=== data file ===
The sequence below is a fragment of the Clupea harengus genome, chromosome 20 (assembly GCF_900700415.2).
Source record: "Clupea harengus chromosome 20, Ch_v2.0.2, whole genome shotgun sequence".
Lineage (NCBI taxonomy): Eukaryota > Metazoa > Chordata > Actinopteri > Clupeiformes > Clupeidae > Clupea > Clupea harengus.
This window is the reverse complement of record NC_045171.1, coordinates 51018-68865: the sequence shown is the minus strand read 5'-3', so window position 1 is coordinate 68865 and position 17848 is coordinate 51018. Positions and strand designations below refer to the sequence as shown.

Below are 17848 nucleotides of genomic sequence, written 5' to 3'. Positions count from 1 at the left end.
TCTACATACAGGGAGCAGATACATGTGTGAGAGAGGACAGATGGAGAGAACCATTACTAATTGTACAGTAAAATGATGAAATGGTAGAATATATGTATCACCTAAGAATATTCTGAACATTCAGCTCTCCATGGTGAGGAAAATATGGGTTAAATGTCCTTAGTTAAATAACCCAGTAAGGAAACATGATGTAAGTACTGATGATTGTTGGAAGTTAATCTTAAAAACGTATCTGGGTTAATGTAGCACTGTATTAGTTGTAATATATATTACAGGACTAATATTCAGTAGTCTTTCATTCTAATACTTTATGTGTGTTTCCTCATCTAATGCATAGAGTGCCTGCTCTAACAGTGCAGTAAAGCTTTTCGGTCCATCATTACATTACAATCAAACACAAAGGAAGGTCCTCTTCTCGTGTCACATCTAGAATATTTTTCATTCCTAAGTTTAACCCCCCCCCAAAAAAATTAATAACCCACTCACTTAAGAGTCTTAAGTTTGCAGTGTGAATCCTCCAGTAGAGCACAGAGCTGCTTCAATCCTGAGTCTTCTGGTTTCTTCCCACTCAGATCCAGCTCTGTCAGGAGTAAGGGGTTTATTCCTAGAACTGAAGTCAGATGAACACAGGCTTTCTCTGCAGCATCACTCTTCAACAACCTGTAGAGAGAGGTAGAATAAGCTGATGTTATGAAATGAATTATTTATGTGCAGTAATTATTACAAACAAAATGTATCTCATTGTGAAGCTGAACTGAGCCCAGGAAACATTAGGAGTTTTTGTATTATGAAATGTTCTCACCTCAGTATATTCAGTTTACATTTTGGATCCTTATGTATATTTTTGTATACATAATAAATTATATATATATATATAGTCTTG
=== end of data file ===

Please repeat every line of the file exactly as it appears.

The sequence below is a fragment of the Clupea harengus genome, chromosome 20 (assembly GCF_900700415.2).
Source record: "Clupea harengus chromosome 20, Ch_v2.0.2, whole genome shotgun sequence".
Lineage (NCBI taxonomy): Eukaryota > Metazoa > Chordata > Actinopteri > Clupeiformes > Clupeidae > Clupea > Clupea harengus.
This window is the reverse complement of record NC_045171.1, coordinates 51018-68865: the sequence shown is the minus strand read 5'-3', so window position 1 is coordinate 68865 and position 17848 is coordinate 51018. Positions and strand designations below refer to the sequence as shown.

Below are 17848 nucleotides of genomic sequence, written 5' to 3'. Positions count from 1 at the left end.
TCTACATACAGGGAGCAGATACATGTGTGAGAGAGGACAGATGGAGAGAACCATTACTAATTGTACAGTAAAATGATGAAATGGTAGAATATATGTATCACCTAAGAATATTCTGAACATTCAGCTCTCCATGGTGAGGAAAATATGGGTTAAATGTCCTTAGTTAAATAACCCAGTAAGGAAACATGATGTAAGTACTGATGATTGTTGGAAGTTAATCTTAAAAACGTATCTGGGTTAATGTAGCACTGTATTAGTTGTAATATATATTACAGGACTAATATTCAGTAGTCTTTCATTCTAATACTTTATGTGTGTTTCCTCATCTAATGCATAGAGTGCCTGCTCTAACAGTGCAGTAAAGCTTTTCGGTCCATCATTACATTACAATCAAACACAAAGGAAGGTCCTCTTCTCGTGTCACATCTAGAATATTTTTCATTCCTAAGTTTAACCCCCCCCCAAAAAAATTAATAACCCACTCACTTAAGAGTCTTAAGTTTGCAGTGTGAATCCTCCAGTAGAGCACAGAGCTGCTTCAATCCTGAGTCTTCTGGTTTCTTCCCACTCAGATCCAGCTCTGTCAGGAGTAAGGGGTTTATTCCTAGAACTGAAGTCAGATGAACACAGGCTTTCTCTGCAGCATCACTCTTCAACAACCTGTAGAGAGAGGTAGAATAAGCTGATGTTATGAAATGAATTATTTATGTGCAGTAATTATTACAAACAAAATGTATCTCATTGTGAAGCTGAACTGAGCCCAGGAAACATTAGGAGTTTTTGTATTATGAAATGTTCTCACCTCAGTATATTCAGTTTACATTTTGGATCCTTATGTATATTTTTGTATACATAATAAATTATATATATATATATAGTCTTG